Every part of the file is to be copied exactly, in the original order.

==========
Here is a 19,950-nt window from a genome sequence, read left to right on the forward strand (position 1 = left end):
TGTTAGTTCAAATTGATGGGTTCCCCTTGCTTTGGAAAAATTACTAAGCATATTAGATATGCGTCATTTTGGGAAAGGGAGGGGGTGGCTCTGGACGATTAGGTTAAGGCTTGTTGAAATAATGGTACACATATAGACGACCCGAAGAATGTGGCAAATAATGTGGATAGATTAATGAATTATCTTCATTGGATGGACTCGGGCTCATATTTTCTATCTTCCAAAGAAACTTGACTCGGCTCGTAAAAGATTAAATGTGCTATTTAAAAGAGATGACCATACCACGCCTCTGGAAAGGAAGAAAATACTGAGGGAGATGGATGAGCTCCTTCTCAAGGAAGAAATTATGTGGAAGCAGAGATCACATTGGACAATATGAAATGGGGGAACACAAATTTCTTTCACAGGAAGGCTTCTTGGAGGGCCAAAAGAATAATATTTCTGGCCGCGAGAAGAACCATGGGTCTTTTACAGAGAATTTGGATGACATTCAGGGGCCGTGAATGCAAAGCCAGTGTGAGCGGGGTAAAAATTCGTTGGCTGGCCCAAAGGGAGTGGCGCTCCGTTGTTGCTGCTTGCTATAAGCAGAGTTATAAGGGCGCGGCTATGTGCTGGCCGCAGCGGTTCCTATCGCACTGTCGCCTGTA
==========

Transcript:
Here is a 19,950-nt window from a genome sequence, read left to right on the forward strand (position 1 = left end):
TGTTAGTTCAAATTGATGGGTTCCCCTTGCTTTGGAAAAATTACTAAGCATATTAGATATGCGTCATTTTGGGAAAGGGAGGGGGTGGCTCTGGACGATTAGGTTAAGGCTTGTTGAAATAATGGTACACATATAGACGACCCGAAGAATGTGGCAAATAATGTGGATAGATTAATGAATTATCTTCATTGGATGGACTCGGGCTCATATTTTCTATCTTCCAAAGAAACTTGACTCGGCTCGTAAAAGATTAAATGTGCTATTTAAAAGAGATGACCATACCACGCCTCTGGAAAGGAAGAAAATACTGAGGGAGATGGATGAGCTCCTTCTCAAGGAAGAAATTATGTGGAAGCAGAGATCACATTGGACAATATGAAATGGGGGAACACAAATTTCTTTCACAGGAAGGCTTCTTGGAGGGCCAAAAGAATAATATTTCTGGCCGCGAGAAGAACCATGGGTCTTTTACAGAGAATTTGGATGACATTCAGGGGCCGTGAATGCAAAGCCAGTGTGAGCGGGGTAAAAATTCGTTGGCTGGCCCAAAGGGAGTGGCGCTCCGTTGTTGCTGCTTGCTATAAGCAGAGTTATAAGGGCGCGGCTATGTGCTGGCCGCAGCGGTTCCTATCGCACTGTCGCCTGTA